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Data type Data type Presentation Transcript

  • CS149D Elements of Computer Science Ayman Abdel-Hamid Department of Computer Science Old Dominion University Lecture 16: 10/24/2002 Lecture 16: 10/24/2002 CS149D Fall 2002 1
  • Outline •Variables and Data types •Assignment statement •Arithmetic operators •Increment/Decrement operators Lecture 16: 10/24/2002 CS149D Fall 2002 2
  • Variables Names •Program variables correspond to memory spaces reserved for storage •A variable name is called an identifier •An identifier in C++ can be up to 255 characters long Can not begin with a digit Can not contain blanks elements) (Invalid: 1First) (Invalid: num Can not contain a hyphen, underscore is OK (Invalid: num-elements) Special symbols are not allowed (Invalid: cost$, cost!) Reserved words can not be used as identifiers (Invalid: int, const, float) A reserved word is a word that has a special meaning in C++. It can not be used as a programmer-defined identifier •C++ is case sensitive, so count is different than Count •To declare a variable, need to identify its data type Lecture 16: 10/24/2002 CS149D Fall 2002 3
  • Data Types C++ Data types (built-in data types) •Integers •Floating-point numbers •Characters •And more •The data type determines how data is represented in the computer and the kind of processing that the computer can perform on it •The number of bytes that a data type occupies in memory is system dependent Lecture 16: 10/24/2002 CS149D Fall 2002 4
  • Variable Declaration •DataType identifier; int x; •DataType identifier, identifier, …; int x,y,z; •The initial value stored in a variable is not know unless you initialize it with the declaration int x = 10; •Can mix declaration with declaration/initialization int x=10, y, z = 5; •Use const keyword to indicate that the value of this variable can not change const float PI = 3.141593f; Lecture 16: 10/24/2002 CS149D Fall 2002 5
  • Numeric Data Types •Integer numbers short, int, long Can use unsigned keyword (unsigned short) •Numbers with fractions float, double, long double (double is “double precision”) Can use scientific notation float x = 5.0e6; which means x  5 * 106 const float x = 2.3; //x is considered a double constant const float x = 2.3f; //or const float x = 2.3F; •Number of bytes and range of values is system dependent. In Microsoft VC++ Data Type #of Bytes Smallest value Largest Value int 4 -2,147,483,648 2,147,483,647 short 2 -32768 32767 float 4 3.4 * 10-38 3.4 * 1038 double 8 1.7 * 10-308 1.7 * 10308 Lecture 16: 10/24/2002 CS149D Fall 2002 The textbook lists 2 bytes for int on a Borland Turbo C++ 3.0 compiler See Table 2.2 on page 29 6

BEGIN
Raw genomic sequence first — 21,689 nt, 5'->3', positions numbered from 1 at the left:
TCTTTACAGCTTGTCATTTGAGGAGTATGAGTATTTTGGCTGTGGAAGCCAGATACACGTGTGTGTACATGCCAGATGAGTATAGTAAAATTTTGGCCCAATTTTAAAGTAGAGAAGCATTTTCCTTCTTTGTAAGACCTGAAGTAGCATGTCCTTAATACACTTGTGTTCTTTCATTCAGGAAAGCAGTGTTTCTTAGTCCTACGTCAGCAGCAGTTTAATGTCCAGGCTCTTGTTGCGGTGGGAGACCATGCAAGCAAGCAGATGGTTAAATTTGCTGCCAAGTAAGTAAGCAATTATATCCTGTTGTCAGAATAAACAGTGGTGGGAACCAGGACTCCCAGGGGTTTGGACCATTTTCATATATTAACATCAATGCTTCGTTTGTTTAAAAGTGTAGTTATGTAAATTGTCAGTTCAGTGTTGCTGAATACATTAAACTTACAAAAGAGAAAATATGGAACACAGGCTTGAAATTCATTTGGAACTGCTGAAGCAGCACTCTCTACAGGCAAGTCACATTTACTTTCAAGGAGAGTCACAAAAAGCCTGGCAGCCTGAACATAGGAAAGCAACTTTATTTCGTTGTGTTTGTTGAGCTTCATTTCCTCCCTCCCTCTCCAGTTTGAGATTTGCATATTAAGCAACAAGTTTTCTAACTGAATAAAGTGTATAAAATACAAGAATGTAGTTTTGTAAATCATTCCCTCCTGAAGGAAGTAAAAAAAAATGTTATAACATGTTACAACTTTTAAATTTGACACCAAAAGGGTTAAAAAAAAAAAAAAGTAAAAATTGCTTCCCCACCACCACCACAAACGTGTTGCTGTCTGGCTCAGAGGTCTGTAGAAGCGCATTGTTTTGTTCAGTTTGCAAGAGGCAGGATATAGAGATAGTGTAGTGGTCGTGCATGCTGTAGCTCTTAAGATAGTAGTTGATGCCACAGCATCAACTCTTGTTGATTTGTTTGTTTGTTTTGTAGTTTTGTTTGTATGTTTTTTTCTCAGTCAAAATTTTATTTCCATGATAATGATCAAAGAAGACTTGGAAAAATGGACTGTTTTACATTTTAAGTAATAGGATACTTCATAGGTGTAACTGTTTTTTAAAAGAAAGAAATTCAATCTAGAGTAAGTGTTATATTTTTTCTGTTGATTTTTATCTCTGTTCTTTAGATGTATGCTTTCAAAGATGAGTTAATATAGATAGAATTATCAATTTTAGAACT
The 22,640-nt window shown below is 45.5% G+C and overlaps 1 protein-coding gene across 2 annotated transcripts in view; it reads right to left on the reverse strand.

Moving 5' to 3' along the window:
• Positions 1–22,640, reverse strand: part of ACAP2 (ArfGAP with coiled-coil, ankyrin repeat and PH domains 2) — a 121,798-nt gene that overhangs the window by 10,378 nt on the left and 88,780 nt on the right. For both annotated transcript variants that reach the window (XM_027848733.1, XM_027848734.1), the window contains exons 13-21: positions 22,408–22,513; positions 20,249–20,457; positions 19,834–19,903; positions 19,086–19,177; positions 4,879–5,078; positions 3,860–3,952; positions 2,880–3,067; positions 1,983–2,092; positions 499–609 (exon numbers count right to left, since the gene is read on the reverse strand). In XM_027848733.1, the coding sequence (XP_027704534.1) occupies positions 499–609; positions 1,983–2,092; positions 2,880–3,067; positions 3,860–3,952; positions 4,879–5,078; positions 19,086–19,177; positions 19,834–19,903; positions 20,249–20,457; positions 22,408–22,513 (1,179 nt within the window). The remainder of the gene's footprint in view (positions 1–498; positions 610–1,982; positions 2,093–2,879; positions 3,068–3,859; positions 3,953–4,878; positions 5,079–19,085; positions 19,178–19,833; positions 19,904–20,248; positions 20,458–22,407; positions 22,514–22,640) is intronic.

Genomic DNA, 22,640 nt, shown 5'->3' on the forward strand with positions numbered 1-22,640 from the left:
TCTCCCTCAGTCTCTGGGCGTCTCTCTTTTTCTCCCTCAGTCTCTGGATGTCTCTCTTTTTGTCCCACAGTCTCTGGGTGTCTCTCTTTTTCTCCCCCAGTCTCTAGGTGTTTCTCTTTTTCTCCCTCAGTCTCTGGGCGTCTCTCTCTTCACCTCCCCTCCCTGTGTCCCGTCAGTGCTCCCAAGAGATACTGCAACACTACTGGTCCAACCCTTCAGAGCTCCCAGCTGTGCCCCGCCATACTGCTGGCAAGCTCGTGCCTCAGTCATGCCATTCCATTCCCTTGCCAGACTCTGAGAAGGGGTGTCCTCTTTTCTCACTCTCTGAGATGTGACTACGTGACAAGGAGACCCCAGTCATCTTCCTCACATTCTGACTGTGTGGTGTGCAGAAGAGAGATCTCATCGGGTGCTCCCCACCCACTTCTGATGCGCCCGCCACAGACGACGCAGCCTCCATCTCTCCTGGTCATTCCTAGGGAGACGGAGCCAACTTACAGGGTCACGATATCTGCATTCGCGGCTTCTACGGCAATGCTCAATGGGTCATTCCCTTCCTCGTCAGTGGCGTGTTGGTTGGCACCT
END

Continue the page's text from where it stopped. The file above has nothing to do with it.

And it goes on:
• Scientific Notation •Rewrite the floating-point number as a mantissa times a power of 10 •Mantissa: absolute value greater than or equal to 1.0 and less than 10.0 25.6  2.56 * 101 •Letter e is used to separate mantissa from exponent 25.6  2.56e1 •Precision: number of digits allowed for decimal portion of mantissa •Exponent range: number of digits allowed for for exponent Float Precision 6 double long double 15 19 Lecture 16: 10/24/2002 CS149D Fall 2002 see Table 2.2 7
  • Alphanumeric Data Types •Single alphanumeric character char x = `a`; char y = `1`; is different than int y =1; Most programming languages use ASCII to represent the English alphabet and other symbols (1 byte/character) •Sequence of characters string name = “CS149 Lecture”; Lecture 16: 10/24/2002 CS149D Fall 2002 8
  • Assignment statement Identifier = expression Where expression can be a constant, another variable, or the result of an operation int x, y; x = 10; // x  10, x is assigned the value of 10 y = x; x = x –10; •Multiple assignments x = y = z = 0; •Look out for the data types of both sides of the assignment int a; a = 12.8; // actually a is assigned 12 •Numeric conversion with possibility of information loss Lecture 16: 10/24/2002 CS149D Fall 2002 9
  • Arithmetic Operators 1/3 Operators Unary operator: One operand Binary operator: two operands + Unary Plus + Addition - Unary minus - Subtraction * Multiplication / floating-point division or integer division (no fractional part) % modulus operator (remainder of integer division) Examples Area_triangle = 0.5 *base * height; Y = -x; Lecture 16: 10/24/2002 CS149D Fall 2002 10
  • Arithmetic Operators 2/3 Examples of integer division and modulus 7/2 = 3 7%2 = 1 2/7 = 0 2%7 = 2 7.0/2.0 = 3.5 5 % 2.3 = Error (both operands must be integers) •Note that the result of integer division is a truncated result, not a rounded result. 5/3 = 1 5.0/3.0 = 1.66666 •Operation between different types is a mixed operation Value with lower type is converted or promoted to the higher type int sum = 18, count = 5; float average; average = sum/count; // average assigned 3.0 and not 3.6 (Why?) The correct way to compute average would be average = (float) sum / (float) count; // explicit type casting Lecture 16: 10/24/2002 CS149D Fall 2002 11
  • Arithmetic Operators 3/3 Practice problems page 34 int a = 27, b= 6; int b = 6; float c; float a, c = 18.6; c = a/(float)b; a = (int) c/b; Lecture 16: 10/24/2002 CS149D Fall 2002 12
  • Increment and Decrement Operators •Unary operators for incrementing and decrementing variables ++, -•Can be used in a prefix (++count) or postfix (count++) position int x; x++; is equivalent to x = x +1; is equivalent to ++x; •How about x = y++ * 3; x = ++y *3; //is the value assigned to x the same in both cases: NO •Will see what is the difference next lecture when we talk about operator precedence and compound arithmetic expressions Lecture 16: 10/24/2002 CS149D Fall 2002 13